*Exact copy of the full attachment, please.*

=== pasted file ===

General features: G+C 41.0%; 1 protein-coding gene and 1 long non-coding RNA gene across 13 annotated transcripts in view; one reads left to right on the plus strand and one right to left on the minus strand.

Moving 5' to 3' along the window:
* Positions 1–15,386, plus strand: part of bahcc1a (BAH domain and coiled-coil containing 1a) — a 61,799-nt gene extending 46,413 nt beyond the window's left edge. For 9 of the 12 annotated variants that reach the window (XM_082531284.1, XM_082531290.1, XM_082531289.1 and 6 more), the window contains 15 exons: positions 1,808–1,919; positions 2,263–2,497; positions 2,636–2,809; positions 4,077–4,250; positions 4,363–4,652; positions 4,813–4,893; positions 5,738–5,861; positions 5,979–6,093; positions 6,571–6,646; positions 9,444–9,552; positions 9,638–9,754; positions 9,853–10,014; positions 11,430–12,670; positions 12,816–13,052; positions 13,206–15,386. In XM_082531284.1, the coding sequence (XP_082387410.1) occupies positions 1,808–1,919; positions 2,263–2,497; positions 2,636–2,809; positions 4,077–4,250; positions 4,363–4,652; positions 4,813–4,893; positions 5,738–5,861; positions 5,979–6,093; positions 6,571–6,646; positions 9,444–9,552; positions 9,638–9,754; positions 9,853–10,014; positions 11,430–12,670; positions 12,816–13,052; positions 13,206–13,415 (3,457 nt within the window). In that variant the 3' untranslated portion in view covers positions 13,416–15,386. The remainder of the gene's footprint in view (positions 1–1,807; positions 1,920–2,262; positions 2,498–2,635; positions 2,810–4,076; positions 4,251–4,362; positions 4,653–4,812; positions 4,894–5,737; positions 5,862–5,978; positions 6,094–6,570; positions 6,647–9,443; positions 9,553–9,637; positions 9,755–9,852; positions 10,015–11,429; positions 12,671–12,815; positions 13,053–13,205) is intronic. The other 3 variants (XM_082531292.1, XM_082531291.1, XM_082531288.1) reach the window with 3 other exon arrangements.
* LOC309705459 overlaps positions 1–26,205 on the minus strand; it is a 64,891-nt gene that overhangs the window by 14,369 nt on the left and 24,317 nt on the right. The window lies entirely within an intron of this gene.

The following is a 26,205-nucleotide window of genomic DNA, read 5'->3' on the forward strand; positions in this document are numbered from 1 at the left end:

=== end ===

General features: G+C 41.0%; 1 protein-coding gene and 1 long non-coding RNA gene across 13 annotated transcripts in view; one reads left to right on the plus strand and one right to left on the minus strand.

Moving 5' to 3' along the window:
* Positions 1–15,386, plus strand: part of bahcc1a (BAH domain and coiled-coil containing 1a) — a 61,799-nt gene extending 46,413 nt beyond the window's left edge. For 9 of the 12 annotated variants that reach the window (XM_082531284.1, XM_082531290.1, XM_082531289.1 and 6 more), the window contains 15 exons: positions 1,808–1,919; positions 2,263–2,497; positions 2,636–2,809; positions 4,077–4,250; positions 4,363–4,652; positions 4,813–4,893; positions 5,738–5,861; positions 5,979–6,093; positions 6,571–6,646; positions 9,444–9,552; positions 9,638–9,754; positions 9,853–10,014; positions 11,430–12,670; positions 12,816–13,052; positions 13,206–15,386. In XM_082531284.1, the coding sequence (XP_082387410.1) occupies positions 1,808–1,919; positions 2,263–2,497; positions 2,636–2,809; positions 4,077–4,250; positions 4,363–4,652; positions 4,813–4,893; positions 5,738–5,861; positions 5,979–6,093; positions 6,571–6,646; positions 9,444–9,552; positions 9,638–9,754; positions 9,853–10,014; positions 11,430–12,670; positions 12,816–13,052; positions 13,206–13,415 (3,457 nt within the window). In that variant the 3' untranslated portion in view covers positions 13,416–15,386. The remainder of the gene's footprint in view (positions 1–1,807; positions 1,920–2,262; positions 2,498–2,635; positions 2,810–4,076; positions 4,251–4,362; positions 4,653–4,812; positions 4,894–5,737; positions 5,862–5,978; positions 6,094–6,570; positions 6,647–9,443; positions 9,553–9,637; positions 9,755–9,852; positions 10,015–11,429; positions 12,671–12,815; positions 13,053–13,205) is intronic. The other 3 variants (XM_082531292.1, XM_082531291.1, XM_082531288.1) reach the window with 3 other exon arrangements.
* LOC309705459 overlaps positions 1–26,205 on the minus strand; it is a 64,891-nt gene that overhangs the window by 14,369 nt on the left and 24,317 nt on the right. The window lies entirely within an intron of this gene.

The following is a 26,205-nucleotide window of genomic DNA, read 5'->3' on the forward strand; positions in this document are numbered from 1 at the left end: